The idea of 'watering' with syrup doesn't stand either. Syrups are called such because they have a viscosity that is greater than water. Otherwise, there would have been no need to give them a particular noun all their own. You "pour" syrups and all other highly viscous liquids (honey, ketchup, oil, etc.). You can "pour" any liquid of any viscosity, but this is not the case in respect to "watering"- which in general usage is always used for low viscosity liquids.

I hope I provided an answer, but also some inconsistencies in general usage.


Irrigate is the most appropriate term for what you want to say. In medical and other scientific terminology "irrigate" is used to mean wash or wet a certain object with a liquid that can be pure water or a solution.

Irrigate the first two plants with water and the rest with sirups.

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    this makes sense! +1 and as I read, this seems to be the most appropriate word. You are right! However, a little doubt...irrigation happens with channels and pipes! Anyway, thanks! :)
    – Maulik V
    Commented Mar 3, 2015 at 9:00
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    You don't need to have pipes or channels. You could also use a machine, sprinklers, or even a tub of water on a truck to do the same. (I used to live on a farm.) But you would need to have a large area- like in a garden,a field (pitch-British English), or a hydroponics lab where the manual aspect is limited. If you were manually giving water to a few plants at home, you would not use that word.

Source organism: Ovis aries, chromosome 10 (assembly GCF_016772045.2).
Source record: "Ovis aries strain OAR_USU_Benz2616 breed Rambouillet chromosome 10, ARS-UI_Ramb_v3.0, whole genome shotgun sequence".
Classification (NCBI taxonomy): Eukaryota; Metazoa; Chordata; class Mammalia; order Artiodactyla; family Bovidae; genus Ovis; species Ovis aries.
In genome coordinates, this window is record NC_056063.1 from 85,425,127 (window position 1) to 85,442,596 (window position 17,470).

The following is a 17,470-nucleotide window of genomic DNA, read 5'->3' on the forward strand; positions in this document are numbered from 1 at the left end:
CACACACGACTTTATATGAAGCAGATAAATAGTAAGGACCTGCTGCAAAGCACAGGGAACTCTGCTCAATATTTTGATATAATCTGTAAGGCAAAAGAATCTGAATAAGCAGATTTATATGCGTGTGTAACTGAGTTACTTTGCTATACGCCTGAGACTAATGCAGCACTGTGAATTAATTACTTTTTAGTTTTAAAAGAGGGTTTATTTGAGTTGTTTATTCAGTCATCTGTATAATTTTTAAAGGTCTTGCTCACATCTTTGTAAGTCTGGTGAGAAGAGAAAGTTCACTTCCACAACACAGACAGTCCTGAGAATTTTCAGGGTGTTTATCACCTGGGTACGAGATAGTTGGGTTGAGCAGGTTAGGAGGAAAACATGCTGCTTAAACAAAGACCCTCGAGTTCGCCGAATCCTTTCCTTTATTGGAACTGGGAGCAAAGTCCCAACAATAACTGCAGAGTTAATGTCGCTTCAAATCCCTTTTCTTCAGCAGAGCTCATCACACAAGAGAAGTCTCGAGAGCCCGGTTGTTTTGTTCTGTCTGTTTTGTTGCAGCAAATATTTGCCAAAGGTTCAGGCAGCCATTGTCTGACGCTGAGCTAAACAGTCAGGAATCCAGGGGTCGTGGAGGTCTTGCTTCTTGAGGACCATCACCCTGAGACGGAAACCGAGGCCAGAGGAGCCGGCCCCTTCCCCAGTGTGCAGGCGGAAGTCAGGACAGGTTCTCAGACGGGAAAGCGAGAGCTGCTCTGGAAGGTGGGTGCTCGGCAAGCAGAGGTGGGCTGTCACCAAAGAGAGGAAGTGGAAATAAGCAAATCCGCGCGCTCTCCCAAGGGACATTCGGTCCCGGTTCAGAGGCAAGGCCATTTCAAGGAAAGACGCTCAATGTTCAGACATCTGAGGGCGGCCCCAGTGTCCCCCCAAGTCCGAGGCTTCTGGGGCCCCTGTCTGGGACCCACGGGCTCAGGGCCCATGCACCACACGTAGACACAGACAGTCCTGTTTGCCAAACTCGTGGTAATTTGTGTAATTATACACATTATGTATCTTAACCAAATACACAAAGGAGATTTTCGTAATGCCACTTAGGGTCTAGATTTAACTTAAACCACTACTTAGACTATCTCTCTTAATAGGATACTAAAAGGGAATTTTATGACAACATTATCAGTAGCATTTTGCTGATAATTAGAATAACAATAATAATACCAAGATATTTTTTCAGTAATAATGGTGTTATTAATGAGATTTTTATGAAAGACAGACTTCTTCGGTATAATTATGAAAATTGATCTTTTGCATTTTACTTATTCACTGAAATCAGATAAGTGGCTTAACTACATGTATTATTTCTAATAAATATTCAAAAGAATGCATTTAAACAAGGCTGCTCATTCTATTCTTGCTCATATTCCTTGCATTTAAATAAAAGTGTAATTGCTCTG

– Gary
    Commented Mar 3, 2015 at 16:33
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    In AmE also, irrigation (of plants) implies a much broader scale of operations. One would water a small lawn, and irrigate a golf course. Water your garden plot, irrigate your acres of corn. There is some overlap but it is definitely not at the level of houseplants, which are two small to be irrigated.
    – Adam
    Commented Mar 3, 2015 at 19:38

I think that the suggestion to use the word 'irrigate' is great, except that it's possibly too formal. It would be strange to hear in everyday speech and it would also be distracting to read in many contexts. Possible alternative: Give the first two plants some water, and give the sirups/syrups to the rest. The word 'give' implies that you will pour the syrups in the same way you'd pour water in and eliminates the clumsiness/renundancy of "water the plants with water''